The quantum mechanical particle-in-a-box experiment- A revisit using NMR spectroscopy.

14 September 2023, Version 1
This content is a preprint and has not undergone peer review at the time of posting.


The particle-in-a-box experiment is a well-known method used to teach quantum mechanics concepts in physical chemistry labs for undergraduates. The investigation involves measuring the wavelength at maximum absorbance (max) of electronic transitions in the UV-vis spectrum and linking it to the box length. As the electronic configurations directly influence the nuclear shielding, a computational approach to estimate the nuclear magnetic resonance (NMR) chemical shifts is shown to relate to the box length. This article revisits what Flewwelling and Laidlaw suggested over 50 years ago: NMR chemical shifts can indirectly relate to the box's length via electron density calculations. For a series of molecules (polyenylic ions) of increasing carbon chain length, the activity allows the students to develop a broader understanding of how Schrödinger's equation for a particle in a box model, electron density calculations, and NMR spectroscopy are all connected at the atomic level. Additionally, the open-ended computational procedure leverages easily accessible tools to estimate NMR chemical shifts, and this approach is suitable as a viable remote learning exercise that supplements traditional UV-vis experiments.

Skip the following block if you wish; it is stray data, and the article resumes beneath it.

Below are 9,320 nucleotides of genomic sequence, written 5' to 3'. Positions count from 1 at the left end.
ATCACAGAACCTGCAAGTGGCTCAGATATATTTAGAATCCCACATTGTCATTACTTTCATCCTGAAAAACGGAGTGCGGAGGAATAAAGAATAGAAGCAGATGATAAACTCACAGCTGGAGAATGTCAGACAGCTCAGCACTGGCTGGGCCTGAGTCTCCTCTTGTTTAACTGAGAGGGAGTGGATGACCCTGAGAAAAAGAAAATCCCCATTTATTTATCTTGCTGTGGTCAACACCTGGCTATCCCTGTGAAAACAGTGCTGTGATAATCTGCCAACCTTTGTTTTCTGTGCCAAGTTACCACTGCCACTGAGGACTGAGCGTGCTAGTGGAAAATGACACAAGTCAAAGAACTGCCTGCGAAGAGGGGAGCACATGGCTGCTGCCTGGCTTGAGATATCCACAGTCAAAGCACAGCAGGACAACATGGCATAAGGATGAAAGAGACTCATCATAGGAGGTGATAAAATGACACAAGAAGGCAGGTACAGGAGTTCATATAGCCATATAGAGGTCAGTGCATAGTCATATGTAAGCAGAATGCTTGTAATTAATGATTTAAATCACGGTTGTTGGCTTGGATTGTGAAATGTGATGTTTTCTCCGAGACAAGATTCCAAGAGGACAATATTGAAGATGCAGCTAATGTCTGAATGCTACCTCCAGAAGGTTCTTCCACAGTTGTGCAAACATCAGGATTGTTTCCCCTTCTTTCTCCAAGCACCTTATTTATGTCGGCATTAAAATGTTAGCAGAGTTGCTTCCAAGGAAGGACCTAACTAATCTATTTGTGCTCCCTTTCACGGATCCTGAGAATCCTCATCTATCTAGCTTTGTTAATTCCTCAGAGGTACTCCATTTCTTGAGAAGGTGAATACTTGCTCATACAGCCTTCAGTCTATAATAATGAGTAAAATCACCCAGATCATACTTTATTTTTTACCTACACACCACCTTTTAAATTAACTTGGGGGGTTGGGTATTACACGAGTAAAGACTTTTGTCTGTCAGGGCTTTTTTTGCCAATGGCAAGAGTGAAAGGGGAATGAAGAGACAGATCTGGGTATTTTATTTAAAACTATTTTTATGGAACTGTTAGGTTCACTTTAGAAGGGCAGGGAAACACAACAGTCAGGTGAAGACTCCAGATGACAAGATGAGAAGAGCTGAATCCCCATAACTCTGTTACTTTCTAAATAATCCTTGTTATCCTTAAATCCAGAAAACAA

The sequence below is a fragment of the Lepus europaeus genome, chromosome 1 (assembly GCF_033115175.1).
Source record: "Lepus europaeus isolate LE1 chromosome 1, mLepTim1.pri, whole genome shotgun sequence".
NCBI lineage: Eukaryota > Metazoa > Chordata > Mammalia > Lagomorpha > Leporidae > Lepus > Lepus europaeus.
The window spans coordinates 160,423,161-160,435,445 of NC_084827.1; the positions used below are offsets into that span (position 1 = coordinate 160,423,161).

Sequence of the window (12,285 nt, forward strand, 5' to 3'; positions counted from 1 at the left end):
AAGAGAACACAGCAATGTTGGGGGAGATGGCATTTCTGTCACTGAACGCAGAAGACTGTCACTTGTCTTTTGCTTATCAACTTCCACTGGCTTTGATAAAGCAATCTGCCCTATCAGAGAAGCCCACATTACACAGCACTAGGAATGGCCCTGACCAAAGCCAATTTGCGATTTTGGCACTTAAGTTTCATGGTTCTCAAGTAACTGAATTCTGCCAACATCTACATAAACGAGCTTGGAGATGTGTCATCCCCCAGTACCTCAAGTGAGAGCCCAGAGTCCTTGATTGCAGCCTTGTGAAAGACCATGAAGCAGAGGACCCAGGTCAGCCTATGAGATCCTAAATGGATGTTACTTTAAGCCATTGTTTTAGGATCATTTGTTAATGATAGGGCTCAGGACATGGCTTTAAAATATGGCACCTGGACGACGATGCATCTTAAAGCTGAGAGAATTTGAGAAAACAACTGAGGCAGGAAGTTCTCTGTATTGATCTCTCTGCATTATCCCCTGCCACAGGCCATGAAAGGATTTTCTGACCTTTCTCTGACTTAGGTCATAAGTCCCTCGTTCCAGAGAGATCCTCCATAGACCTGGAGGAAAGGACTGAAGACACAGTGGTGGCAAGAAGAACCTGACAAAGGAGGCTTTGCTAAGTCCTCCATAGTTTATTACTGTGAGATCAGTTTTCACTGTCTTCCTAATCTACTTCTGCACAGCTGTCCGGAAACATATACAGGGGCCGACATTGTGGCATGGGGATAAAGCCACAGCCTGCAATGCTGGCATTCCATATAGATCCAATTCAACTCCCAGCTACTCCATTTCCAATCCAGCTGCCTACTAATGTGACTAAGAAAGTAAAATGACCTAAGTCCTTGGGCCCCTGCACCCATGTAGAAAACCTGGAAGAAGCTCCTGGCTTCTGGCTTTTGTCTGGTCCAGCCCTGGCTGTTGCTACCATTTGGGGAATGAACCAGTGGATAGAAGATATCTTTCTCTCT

Upper-division undergraduate
Physical Chemistry
Computer-Based Learning
Remote learning
quantum mechanics
NMR Spectroscopy.


Comments are not moderated before they are posted, but they can be removed by the site moderators if they are found to be in contravention of our Commenting Policy [opens in a new tab] - please read this policy before you post. Comments should be used for scholarly discussion of the content in question. You can find more information about how to use the commenting feature here [opens in a new tab] .
This site is protected by reCAPTCHA and the Google Privacy Policy [opens in a new tab] and Terms of Service [opens in a new tab] apply.